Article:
By BPC’s standard, each chamber should have worked at least 285 days at this point. Between January 2017 and the end of September 2018, the House was at work in the Capitol for just 233 days, which is a slight improvement over comparable periods in recent congresses. The House spent 215 days in Washington during the 114th Congress, 225 days during the 113th, 221 days during the 112th, 240 days during the 111th, and 251 days during the 110th. During the 104th Congress, the House worked for 247 days.
Since January 2017, the Senate worked 271 days in Washington, a notable improvement over the number of days in the 112th-114th congresses, but still slightly below BPC’s recommendation. The Senate in the 114th worked 250 days, the 113th worked 235, and the 112th worked 243 by this point in the two-year period. The Senate during the 111th Congress was in Washington for 302 days and the 110th for 295. During the 104th Congress, the Senate was at work in the Capitol for 320 days. Some of the Senate’s improvement this Congress can be attributed to its decision to work through a portion of the usual August recess.
A key element of regular order in Congress is the number of bills approved by committees and reported to the full House or Senate for action. BPC’s commission recommends that major legislation should have the benefit of the committee process before coming to the floor of either chamber.
Committees in both the House and Senate have been very active in reporting bills. House committees reported 801 bills in the 115th Congress, the highest for any similar periods in the index. Senate committees reported 489 bills, the second-highest in the index. Both chambers have been on an upward trend in reporting bills since the 111th Congress.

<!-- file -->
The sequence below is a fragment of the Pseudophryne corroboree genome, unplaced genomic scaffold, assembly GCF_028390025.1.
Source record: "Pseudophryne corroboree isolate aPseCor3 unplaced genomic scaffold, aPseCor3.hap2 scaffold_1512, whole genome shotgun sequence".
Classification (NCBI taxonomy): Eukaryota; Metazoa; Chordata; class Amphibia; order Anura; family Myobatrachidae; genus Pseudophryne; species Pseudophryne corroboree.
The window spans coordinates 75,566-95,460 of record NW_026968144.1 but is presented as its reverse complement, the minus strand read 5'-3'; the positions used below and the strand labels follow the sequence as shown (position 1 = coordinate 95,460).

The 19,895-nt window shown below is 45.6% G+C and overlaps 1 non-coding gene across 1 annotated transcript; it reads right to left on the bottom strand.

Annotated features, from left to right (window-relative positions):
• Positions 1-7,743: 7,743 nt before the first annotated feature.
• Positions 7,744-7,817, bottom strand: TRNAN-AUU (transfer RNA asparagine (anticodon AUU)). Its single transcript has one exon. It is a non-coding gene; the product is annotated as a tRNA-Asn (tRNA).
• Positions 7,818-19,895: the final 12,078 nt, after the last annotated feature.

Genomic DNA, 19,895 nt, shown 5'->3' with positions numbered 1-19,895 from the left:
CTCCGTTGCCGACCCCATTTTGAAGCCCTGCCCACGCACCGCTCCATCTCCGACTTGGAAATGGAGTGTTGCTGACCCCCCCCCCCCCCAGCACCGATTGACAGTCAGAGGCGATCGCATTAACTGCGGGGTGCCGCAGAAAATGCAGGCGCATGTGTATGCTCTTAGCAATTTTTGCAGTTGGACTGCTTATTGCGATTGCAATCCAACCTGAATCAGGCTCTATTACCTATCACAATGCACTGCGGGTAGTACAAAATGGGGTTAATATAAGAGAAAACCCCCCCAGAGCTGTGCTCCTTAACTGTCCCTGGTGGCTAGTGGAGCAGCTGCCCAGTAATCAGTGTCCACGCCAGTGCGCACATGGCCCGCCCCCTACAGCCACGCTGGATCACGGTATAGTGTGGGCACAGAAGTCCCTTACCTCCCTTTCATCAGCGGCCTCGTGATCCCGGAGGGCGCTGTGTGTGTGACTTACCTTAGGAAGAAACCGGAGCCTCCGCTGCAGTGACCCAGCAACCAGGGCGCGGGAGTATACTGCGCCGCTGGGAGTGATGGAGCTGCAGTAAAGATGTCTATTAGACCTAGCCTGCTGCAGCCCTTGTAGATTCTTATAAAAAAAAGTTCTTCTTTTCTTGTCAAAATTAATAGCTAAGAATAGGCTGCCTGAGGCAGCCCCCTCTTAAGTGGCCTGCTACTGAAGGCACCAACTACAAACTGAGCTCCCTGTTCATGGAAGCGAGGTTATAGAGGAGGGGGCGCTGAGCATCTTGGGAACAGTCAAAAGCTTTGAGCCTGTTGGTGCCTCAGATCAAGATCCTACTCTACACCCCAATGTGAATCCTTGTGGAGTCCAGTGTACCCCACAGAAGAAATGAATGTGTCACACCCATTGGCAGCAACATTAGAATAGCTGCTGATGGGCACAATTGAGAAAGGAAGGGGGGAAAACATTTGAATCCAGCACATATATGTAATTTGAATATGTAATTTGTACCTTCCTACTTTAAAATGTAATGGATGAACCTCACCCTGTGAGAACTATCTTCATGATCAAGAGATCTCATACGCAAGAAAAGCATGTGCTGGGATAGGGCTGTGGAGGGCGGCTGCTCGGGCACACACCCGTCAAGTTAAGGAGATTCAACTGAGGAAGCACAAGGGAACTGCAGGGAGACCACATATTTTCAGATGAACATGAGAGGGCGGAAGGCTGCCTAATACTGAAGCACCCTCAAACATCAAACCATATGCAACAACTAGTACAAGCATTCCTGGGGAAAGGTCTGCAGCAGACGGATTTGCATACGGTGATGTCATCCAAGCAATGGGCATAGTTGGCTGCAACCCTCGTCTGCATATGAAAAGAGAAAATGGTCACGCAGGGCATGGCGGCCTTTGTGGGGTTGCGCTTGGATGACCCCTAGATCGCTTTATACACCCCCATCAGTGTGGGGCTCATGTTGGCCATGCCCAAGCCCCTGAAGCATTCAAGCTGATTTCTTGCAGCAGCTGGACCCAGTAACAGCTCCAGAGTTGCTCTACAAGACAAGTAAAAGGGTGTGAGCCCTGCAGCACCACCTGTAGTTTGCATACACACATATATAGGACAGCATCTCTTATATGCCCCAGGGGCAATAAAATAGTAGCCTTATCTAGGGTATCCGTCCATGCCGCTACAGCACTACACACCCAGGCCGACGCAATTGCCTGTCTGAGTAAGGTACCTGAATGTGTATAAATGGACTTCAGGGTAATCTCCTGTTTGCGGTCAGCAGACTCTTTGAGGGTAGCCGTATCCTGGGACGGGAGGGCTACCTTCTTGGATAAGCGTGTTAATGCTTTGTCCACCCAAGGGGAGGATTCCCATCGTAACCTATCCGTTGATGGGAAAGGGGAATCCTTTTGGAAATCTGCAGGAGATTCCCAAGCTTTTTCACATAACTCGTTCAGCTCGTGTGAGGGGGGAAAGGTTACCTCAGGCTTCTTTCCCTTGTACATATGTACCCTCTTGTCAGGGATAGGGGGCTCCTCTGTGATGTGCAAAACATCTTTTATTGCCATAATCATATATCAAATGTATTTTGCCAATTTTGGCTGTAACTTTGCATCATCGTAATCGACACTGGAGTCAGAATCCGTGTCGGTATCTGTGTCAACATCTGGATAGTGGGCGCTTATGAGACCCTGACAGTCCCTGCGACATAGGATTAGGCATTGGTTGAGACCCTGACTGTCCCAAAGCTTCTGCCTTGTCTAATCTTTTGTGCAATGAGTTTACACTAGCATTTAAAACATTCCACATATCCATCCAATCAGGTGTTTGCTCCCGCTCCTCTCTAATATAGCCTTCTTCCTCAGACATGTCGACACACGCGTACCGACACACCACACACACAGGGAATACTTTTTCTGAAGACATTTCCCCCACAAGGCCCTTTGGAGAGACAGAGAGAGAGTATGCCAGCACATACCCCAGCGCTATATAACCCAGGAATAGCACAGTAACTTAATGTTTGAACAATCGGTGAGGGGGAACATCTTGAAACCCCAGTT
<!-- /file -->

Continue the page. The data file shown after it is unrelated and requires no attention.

Oversight and Reauthorizations
Authorizing committees in Congress should routinely review government programs and renew, adjust, or eliminate their authorizations for funding. To measure how diligently committees are conducting this essential oversight, the index identifies programs receiving appropriations for which the underlying authorization has expired. This measure is likely only to be updated on an annual basis.
The data presented in the index show that over time, spending on programs with expired authorizations has grown as a percent of overall spending. From FY2014 through FY2016, funding for programs with expired authorizations made up one-quarter or more of all discretionary spending. This finding suggests that the number of federal programs that have not been reviewed and reauthorized by congressional committees has grown since FY1995, when these programs made up about 17 percent of spending.